Your dog may experience convulsions and restricted breathing and may even stop your dog’s heart. Visit your vet immediately to ensure your dog’s survival.

As a pet owner, observing your dog’s symptoms is important in deciding whether or not your dog needs to go to the vet. If they are not feeling better in 24 hours, then it’s best to set an emergency appointment.

9 Most Common Bug Bites on Dogs

Bug bites on dogs with redness on skin

Canines suffer a lot from different insect bites and may experience different symptoms, too. Below is the list of the most common bug bites your dog may encounter.

1. Flea bites

Flea bites are undoubtedly the most common bug bites on dogs. Fleas love the warm fur of both canines and felines and will continue to emit flea saliva if not controlled.

One flea bite may result in flea allergy dermatitis. Doing a thorough clean-up on places where your dog spends most of its time will help exterminate fleas. Moreover, giving your pooch flea baths every summer is also recommended.

Flea bites are more common during the summertime and are easily picked up outdoors. Even indoor dogs have a chance of getting them.

2. Tick bites

Tick bites on dogs are pretty annoying to feel and look at. Not only do they cause bite marks, but as they consume your dog’s blood, it transfers other diseases to their system.

One of these diseases is Lyme disease, which symptoms include fever, headache, erythema migrans, and fatigue. Lyme disease can even cause arthritis and lameness. 

To counter this, always make sure your dog’s surroundings are clean and free of these parasites, even dried dead ticks

READ NEXT: Dried Dead Tick on Dog: How to Remove It & What to Do (With FAQs)

3. Mite bites

A mite infestation can be very troublesome for both the dog owner and the pet. Mites invade a pup’s coat in many numbers, and it is rare to find them in singles.

There are several types of mites that can attach to your dog’s epidermis, such as canine scabies, ear mites, and walking dandruff, all of which can cause irritated skin.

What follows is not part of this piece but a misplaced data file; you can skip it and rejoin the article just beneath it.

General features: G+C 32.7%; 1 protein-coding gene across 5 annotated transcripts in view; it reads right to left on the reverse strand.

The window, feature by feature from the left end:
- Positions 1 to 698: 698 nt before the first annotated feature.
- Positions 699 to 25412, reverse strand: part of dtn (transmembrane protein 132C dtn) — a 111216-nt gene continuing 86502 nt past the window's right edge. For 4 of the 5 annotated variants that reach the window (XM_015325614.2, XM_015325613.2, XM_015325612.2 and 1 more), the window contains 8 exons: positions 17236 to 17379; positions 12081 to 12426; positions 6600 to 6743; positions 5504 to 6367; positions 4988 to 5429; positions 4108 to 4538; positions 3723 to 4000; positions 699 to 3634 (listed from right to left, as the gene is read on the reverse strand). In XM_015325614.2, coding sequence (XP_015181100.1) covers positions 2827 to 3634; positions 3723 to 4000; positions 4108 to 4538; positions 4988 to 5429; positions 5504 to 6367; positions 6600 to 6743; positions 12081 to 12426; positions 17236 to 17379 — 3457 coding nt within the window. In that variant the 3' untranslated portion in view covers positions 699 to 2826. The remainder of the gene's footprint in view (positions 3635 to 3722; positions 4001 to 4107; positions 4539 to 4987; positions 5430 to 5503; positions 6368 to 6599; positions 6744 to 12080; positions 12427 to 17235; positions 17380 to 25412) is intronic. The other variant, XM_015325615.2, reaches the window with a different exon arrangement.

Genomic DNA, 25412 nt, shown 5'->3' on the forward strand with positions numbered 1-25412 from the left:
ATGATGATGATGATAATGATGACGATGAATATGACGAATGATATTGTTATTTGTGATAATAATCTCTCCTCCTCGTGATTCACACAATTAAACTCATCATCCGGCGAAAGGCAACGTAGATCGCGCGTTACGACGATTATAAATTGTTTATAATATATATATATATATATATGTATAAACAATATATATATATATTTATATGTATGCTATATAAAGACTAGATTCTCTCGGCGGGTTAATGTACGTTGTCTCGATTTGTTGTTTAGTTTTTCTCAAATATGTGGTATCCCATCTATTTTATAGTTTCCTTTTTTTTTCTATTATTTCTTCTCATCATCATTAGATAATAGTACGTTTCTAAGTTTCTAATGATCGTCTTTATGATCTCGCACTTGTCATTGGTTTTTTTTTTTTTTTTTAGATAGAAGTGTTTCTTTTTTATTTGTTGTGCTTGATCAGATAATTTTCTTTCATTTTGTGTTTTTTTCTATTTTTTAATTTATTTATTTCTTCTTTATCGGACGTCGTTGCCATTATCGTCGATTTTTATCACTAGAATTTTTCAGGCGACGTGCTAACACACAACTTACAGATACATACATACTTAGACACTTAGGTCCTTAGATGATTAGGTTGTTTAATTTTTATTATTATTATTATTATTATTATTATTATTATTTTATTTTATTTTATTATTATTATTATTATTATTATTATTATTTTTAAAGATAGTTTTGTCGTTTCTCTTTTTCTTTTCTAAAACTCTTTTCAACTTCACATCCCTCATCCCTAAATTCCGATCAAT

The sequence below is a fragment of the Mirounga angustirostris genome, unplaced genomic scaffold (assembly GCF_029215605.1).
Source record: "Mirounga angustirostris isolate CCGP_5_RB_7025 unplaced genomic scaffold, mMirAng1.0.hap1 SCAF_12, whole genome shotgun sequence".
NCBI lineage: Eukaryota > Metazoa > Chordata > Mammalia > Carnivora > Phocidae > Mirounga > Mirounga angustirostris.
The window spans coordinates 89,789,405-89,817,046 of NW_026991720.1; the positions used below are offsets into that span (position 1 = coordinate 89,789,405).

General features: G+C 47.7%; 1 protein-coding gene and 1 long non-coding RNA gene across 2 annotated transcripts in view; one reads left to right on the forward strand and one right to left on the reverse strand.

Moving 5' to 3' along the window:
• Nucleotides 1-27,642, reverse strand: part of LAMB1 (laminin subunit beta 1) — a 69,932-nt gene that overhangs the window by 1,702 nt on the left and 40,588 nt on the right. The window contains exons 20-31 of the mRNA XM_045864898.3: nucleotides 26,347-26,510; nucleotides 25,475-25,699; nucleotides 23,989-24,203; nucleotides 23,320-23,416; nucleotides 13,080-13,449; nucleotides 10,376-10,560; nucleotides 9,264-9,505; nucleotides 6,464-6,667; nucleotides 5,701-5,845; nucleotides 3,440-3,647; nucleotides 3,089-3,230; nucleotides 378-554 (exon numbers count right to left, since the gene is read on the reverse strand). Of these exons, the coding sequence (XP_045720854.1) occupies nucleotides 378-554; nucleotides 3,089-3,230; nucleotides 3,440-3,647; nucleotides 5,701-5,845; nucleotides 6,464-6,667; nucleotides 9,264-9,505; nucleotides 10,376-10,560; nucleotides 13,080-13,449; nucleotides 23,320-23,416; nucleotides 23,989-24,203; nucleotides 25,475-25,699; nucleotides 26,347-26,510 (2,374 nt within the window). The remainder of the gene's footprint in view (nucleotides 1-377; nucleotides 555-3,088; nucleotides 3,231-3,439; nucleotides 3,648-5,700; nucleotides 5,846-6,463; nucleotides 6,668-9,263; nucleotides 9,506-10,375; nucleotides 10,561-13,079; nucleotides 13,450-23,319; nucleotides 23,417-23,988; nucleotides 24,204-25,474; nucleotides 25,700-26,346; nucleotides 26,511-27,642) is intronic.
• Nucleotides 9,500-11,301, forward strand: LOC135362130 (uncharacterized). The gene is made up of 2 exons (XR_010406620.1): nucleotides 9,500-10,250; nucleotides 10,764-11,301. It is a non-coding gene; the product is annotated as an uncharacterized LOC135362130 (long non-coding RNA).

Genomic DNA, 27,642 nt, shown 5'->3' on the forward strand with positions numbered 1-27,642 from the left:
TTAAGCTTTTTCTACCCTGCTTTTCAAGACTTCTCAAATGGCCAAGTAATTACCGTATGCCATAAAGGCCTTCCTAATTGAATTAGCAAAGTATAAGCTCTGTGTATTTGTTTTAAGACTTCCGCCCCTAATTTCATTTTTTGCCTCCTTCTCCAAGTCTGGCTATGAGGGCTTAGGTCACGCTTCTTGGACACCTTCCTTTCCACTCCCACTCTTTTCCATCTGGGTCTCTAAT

Get your dog checked up as early as the first visible signs of mite bites.

4. Fire ant bites

Fire ant bites on dogs can cause extreme discomfort. You may notice your dogs act restlessly once bitten by a fire ant. This is because of the venom they excrete once in contact with the skin.

The venom causes skin lesions described as different irregularly shaped bumps on the affected part of the skin. If not treated right away, it may worsen and even develop pus-filled blisters.

Fire ants cause a lot of pain, and keeping them away from your dog’s area is one way for your dog to avoid showing clinical signs.

5. Spider bites

Most spiders are non-poisonous, but brown recluse spiders and black widow spiders are the exceptions. These are dangerous and venomous creatures that owners should watch out for. 

A brown recluse spider’s bite mark does not appear immediately, and it is very difficult to notice because its bites are painless. 

Once the venom is settled, it worsens and will most likely develop into white blisters. You may also find your dog has trouble breathing once the venom seeps in. 

The black widow spider’s bite, on the other hand, causes intense pain. Your dog may experience muscle pain, intense drooling, and even vomiting.

Here’s a video explaining what happens to your dog when it gets bitten by a spider:

Spider Bites! Dr. Dan explains if your dog gets bit by a spider.

6. Bee stings

A bee sting usually occurs when a dog accidentally disturbs a beehive. Most insects bite, but bees sting and even leave a stinger embedded on the canine’s skin. 

Bees love stinging the dog’s face, and this can cause significant swelling. To alleviate the swelling, take some baking soda and mix it with water until it forms a thick paste. 

You can use this thick paste of baking soda as a natural remedy. Generally, bee stings aren’t a cause for alarm, but it also depends on the bite site.